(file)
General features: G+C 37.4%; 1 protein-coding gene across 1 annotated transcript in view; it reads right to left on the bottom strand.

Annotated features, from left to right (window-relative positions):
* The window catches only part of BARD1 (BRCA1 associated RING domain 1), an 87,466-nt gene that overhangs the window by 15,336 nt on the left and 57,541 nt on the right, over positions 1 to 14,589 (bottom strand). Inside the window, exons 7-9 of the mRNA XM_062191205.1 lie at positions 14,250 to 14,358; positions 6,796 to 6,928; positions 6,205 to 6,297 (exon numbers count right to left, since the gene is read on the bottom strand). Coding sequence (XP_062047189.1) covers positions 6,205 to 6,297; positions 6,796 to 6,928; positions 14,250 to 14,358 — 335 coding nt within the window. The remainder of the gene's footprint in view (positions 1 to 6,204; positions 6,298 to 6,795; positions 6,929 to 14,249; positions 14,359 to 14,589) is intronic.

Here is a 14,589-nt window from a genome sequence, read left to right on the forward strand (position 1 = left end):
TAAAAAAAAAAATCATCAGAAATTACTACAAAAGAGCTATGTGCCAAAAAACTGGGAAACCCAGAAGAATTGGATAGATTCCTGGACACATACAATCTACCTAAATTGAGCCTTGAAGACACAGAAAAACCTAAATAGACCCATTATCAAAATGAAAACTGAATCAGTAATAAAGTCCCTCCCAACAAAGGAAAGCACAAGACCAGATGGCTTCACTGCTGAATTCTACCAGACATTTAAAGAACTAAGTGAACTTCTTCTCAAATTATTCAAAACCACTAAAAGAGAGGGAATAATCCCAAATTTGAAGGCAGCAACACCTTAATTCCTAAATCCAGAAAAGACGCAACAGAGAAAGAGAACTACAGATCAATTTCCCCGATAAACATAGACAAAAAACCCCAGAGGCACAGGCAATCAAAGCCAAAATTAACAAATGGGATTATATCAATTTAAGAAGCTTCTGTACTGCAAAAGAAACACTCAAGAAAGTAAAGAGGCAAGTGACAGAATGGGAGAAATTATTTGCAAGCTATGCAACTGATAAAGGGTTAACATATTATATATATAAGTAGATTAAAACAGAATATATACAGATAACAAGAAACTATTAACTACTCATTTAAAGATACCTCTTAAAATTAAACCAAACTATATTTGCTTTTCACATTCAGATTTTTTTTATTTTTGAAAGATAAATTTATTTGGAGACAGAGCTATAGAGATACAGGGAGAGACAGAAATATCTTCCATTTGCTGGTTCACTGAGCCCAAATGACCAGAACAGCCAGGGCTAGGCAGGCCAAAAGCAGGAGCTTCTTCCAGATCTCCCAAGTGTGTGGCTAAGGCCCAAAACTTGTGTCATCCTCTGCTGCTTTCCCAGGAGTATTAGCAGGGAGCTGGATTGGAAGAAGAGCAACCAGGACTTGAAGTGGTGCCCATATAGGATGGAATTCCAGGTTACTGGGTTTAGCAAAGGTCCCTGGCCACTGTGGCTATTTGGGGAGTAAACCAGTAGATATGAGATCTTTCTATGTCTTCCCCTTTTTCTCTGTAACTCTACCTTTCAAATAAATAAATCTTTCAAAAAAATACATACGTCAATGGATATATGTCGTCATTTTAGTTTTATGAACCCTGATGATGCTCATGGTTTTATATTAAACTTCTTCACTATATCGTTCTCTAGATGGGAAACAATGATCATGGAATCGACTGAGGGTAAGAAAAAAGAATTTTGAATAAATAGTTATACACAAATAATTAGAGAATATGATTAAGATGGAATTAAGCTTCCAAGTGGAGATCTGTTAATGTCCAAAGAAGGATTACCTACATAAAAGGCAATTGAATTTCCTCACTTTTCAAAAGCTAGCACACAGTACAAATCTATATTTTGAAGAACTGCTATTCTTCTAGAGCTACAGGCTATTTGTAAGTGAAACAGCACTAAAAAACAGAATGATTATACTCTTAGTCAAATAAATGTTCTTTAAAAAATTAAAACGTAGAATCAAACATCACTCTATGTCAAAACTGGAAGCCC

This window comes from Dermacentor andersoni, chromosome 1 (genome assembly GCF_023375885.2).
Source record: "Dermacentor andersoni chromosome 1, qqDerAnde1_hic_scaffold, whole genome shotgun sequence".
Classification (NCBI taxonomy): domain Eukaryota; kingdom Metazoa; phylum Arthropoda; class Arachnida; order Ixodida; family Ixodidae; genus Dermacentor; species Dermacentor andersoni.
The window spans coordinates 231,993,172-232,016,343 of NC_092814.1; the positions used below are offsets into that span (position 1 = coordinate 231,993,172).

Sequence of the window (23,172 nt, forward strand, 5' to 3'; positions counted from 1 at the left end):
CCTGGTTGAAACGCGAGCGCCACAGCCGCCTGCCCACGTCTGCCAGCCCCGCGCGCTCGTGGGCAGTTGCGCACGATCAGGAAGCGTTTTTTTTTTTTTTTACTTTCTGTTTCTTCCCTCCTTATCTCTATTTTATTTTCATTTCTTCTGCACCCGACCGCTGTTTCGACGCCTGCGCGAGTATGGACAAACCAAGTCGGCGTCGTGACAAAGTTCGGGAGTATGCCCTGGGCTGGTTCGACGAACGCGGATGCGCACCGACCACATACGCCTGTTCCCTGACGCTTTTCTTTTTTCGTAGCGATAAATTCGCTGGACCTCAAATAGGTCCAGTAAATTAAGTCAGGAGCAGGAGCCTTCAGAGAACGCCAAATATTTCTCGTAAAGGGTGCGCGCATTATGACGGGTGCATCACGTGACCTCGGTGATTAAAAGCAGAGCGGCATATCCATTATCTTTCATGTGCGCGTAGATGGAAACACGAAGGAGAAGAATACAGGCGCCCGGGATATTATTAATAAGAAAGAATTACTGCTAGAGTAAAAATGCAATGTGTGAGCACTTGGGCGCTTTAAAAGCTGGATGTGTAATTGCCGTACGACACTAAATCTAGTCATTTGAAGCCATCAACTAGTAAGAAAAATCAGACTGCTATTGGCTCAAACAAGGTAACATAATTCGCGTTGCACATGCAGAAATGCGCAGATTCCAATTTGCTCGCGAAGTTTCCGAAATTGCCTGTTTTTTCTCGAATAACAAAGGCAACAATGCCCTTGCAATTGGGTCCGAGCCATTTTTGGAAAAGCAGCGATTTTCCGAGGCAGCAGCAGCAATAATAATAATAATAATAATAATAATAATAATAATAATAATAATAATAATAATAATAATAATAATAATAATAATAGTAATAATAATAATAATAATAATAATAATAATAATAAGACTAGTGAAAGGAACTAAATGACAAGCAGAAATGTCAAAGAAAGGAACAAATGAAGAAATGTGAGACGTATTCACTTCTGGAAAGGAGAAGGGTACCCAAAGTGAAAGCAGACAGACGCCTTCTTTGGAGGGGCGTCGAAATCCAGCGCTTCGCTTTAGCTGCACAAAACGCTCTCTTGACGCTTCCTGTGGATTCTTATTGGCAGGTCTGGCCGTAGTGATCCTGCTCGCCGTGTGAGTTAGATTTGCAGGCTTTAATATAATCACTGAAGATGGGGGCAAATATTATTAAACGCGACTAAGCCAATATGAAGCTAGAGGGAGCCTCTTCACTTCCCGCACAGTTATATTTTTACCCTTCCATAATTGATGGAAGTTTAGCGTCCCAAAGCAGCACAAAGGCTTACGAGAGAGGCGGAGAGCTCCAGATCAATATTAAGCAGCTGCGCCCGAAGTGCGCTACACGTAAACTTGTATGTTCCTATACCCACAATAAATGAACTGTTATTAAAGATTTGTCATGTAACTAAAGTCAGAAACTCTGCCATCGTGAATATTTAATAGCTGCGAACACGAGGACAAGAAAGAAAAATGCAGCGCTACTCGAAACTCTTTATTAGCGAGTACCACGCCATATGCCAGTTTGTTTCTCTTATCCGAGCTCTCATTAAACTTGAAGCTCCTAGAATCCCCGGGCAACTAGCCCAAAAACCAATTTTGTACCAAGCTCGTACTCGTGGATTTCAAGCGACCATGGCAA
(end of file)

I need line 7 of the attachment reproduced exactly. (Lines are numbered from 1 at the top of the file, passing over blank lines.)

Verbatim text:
Source record: "Dermacentor andersoni chromosome 1, qqDerAnde1_hic_scaffold, whole genome shotgun sequence".